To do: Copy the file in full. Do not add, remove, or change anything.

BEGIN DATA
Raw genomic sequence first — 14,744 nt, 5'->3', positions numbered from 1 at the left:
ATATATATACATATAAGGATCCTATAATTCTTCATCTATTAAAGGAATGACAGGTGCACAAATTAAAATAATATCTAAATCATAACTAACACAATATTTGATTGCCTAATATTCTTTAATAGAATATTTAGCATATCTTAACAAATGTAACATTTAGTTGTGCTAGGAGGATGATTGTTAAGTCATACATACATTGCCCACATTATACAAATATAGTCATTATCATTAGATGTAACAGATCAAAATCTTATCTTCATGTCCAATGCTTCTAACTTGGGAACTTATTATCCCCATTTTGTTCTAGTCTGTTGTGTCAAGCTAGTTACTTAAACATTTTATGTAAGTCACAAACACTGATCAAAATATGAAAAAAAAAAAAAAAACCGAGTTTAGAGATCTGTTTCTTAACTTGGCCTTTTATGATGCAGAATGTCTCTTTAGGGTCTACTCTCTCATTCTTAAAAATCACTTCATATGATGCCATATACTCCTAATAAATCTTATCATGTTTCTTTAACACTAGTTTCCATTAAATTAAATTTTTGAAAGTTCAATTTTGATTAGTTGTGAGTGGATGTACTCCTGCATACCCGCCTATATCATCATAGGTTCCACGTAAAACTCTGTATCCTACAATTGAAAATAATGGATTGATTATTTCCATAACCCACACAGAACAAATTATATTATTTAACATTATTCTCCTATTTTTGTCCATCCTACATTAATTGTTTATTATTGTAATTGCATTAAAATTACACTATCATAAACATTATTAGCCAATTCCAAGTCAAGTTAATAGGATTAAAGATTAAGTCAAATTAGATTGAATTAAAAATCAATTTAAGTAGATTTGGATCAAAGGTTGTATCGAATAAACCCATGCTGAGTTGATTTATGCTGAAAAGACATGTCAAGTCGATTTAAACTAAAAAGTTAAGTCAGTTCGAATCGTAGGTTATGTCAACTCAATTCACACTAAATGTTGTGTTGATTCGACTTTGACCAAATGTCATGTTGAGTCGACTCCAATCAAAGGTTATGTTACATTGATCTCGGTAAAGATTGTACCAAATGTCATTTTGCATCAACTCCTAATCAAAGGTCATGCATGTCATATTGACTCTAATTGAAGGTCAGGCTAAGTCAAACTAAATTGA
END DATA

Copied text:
Raw genomic sequence first — 14,744 nt, 5'->3', positions numbered from 1 at the left:
ATATATATACATATAAGGATCCTATAATTCTTCATCTATTAAAGGAATGACAGGTGCACAAATTAAAATAATATCTAAATCATAACTAACACAATATTTGATTGCCTAATATTCTTTAATAGAATATTTAGCATATCTTAACAAATGTAACATTTAGTTGTGCTAGGAGGATGATTGTTAAGTCATACATACATTGCCCACATTATACAAATATAGTCATTATCATTAGATGTAACAGATCAAAATCTTATCTTCATGTCCAATGCTTCTAACTTGGGAACTTATTATCCCCATTTTGTTCTAGTCTGTTGTGTCAAGCTAGTTACTTAAACATTTTATGTAAGTCACAAACACTGATCAAAATATGAAAAAAAAAAAAAAAACCGAGTTTAGAGATCTGTTTCTTAACTTGGCCTTTTATGATGCAGAATGTCTCTTTAGGGTCTACTCTCTCATTCTTAAAAATCACTTCATATGATGCCATATACTCCTAATAAATCTTATCATGTTTCTTTAACACTAGTTTCCATTAAATTAAATTTTTGAAAGTTCAATTTTGATTAGTTGTGAGTGGATGTACTCCTGCATACCCGCCTATATCATCATAGGTTCCACGTAAAACTCTGTATCCTACAATTGAAAATAATGGATTGATTATTTCCATAACCCACACAGAACAAATTATATTATTTAACATTATTCTCCTATTTTTGTCCATCCTACATTAATTGTTTATTATTGTAATTGCATTAAAATTACACTATCATAAACATTATTAGCCAATTCCAAGTCAAGTTAATAGGATTAAAGATTAAGTCAAATTAGATTGAATTAAAAATCAATTTAAGTAGATTTGGATCAAAGGTTGTATCGAATAAACCCATGCTGAGTTGATTTATGCTGAAAAGACATGTCAAGTCGATTTAAACTAAAAAGTTAAGTCAGTTCGAATCGTAGGTTATGTCAACTCAATTCACACTAAATGTTGTGTTGATTCGACTTTGACCAAATGTCATGTTGAGTCGACTCCAATCAAAGGTTATGTTACATTGATCTCGGTAAAGATTGTACCAAATGTCATTTTGCATCAACTCCTAATCAAAGGTCATGCATGTCATATTGACTCTAATTGAAGGTCAGGCTAAGTCAAACTAAATTGA